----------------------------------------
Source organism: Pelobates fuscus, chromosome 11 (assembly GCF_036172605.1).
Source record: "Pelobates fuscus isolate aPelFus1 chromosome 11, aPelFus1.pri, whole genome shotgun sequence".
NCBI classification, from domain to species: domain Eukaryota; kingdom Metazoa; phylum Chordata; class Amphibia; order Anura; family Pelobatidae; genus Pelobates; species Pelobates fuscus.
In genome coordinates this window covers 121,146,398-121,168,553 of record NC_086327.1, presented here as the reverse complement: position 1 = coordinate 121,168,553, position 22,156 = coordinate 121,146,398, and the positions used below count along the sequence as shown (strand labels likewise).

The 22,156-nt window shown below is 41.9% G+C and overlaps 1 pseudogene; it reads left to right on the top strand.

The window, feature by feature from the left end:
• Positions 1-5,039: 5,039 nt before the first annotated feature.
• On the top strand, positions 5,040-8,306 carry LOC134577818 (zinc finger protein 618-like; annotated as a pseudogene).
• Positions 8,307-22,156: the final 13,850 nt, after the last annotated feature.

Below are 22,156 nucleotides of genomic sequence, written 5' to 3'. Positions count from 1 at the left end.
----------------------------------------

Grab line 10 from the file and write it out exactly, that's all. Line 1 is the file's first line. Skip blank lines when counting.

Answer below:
Below are 22,156 nucleotides of genomic sequence, written 5' to 3'. Positions count from 1 at the left end.